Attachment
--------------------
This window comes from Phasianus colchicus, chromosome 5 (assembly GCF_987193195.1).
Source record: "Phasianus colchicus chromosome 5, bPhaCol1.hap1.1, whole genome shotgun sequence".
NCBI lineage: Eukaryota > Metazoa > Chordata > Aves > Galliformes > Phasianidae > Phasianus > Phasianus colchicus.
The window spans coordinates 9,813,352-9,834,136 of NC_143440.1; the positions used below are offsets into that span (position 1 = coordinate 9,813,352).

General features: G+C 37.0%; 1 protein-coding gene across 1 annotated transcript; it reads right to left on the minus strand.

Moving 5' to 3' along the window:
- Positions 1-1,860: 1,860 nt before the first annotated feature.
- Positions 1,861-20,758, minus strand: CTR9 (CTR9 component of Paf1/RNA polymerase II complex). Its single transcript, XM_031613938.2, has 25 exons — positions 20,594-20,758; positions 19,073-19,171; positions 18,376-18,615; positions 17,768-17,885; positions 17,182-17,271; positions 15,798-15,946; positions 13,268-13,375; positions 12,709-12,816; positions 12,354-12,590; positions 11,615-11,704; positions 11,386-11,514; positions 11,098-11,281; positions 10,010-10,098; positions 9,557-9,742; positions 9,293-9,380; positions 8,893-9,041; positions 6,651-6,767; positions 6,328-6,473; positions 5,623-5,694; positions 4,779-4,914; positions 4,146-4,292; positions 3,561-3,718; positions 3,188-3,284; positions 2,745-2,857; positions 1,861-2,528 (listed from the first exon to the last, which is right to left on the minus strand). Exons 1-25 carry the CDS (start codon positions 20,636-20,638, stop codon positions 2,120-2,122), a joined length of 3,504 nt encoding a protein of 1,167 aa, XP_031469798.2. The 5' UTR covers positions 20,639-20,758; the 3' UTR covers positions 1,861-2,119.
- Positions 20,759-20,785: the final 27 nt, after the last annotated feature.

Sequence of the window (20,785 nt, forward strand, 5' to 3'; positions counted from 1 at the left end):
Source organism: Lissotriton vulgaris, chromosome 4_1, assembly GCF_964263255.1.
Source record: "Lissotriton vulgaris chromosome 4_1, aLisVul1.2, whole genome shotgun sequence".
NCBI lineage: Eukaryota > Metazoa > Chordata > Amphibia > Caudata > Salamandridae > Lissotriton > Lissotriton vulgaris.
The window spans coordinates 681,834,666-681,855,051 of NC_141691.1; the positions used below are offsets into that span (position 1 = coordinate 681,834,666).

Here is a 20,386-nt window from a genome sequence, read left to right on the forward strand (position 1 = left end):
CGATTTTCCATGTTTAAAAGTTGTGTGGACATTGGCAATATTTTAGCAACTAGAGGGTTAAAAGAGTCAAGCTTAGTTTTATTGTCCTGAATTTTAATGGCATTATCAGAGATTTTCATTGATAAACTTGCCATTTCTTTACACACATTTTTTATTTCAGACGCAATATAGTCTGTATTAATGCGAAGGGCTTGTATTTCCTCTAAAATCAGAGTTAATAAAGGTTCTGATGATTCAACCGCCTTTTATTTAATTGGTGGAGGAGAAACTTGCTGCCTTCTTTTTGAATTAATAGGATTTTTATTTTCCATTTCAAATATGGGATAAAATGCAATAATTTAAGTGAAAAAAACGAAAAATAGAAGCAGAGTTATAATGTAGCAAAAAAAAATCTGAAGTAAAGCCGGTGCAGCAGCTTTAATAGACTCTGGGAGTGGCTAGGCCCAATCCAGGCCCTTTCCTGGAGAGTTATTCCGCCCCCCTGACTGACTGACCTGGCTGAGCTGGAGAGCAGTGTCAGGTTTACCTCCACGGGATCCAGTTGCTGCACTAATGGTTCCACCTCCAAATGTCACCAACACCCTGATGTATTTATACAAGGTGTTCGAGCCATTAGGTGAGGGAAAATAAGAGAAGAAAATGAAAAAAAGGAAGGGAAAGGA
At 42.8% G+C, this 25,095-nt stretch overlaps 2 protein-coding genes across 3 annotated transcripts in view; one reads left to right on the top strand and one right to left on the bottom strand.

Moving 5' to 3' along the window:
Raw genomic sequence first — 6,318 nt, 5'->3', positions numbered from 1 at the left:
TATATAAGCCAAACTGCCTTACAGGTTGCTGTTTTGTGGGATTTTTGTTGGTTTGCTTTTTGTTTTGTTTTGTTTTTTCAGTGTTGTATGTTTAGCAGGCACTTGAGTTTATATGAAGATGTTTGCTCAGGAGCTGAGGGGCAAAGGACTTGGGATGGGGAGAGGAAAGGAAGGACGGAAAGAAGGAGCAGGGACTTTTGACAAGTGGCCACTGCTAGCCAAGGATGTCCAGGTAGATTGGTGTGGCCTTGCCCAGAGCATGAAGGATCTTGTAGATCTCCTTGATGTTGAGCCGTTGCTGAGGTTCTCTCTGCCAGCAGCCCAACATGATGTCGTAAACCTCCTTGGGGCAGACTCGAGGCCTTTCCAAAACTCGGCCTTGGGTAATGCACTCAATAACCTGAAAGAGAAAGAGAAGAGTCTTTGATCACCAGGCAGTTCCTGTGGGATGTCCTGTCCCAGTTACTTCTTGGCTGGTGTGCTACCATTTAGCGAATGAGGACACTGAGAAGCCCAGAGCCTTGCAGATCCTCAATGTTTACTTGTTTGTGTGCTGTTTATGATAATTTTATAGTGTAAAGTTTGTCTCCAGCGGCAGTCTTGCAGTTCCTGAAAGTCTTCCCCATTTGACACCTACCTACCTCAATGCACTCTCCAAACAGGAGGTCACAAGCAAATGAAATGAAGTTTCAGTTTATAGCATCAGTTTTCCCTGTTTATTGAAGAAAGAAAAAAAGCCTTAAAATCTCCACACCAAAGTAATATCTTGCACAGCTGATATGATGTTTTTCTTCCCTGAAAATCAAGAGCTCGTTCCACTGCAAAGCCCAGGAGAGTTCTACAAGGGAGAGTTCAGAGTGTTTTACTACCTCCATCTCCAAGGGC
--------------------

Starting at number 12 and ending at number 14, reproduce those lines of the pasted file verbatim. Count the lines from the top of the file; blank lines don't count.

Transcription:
Source record: "Lissotriton vulgaris chromosome 4_1, aLisVul1.2, whole genome shotgun sequence".
NCBI lineage: Eukaryota > Metazoa > Chordata > Amphibia > Caudata > Salamandridae > Lissotriton > Lissotriton vulgaris.
The window spans coordinates 681,834,666-681,855,051 of NC_141691.1; the positions used below are offsets into that span (position 1 = coordinate 681,834,666).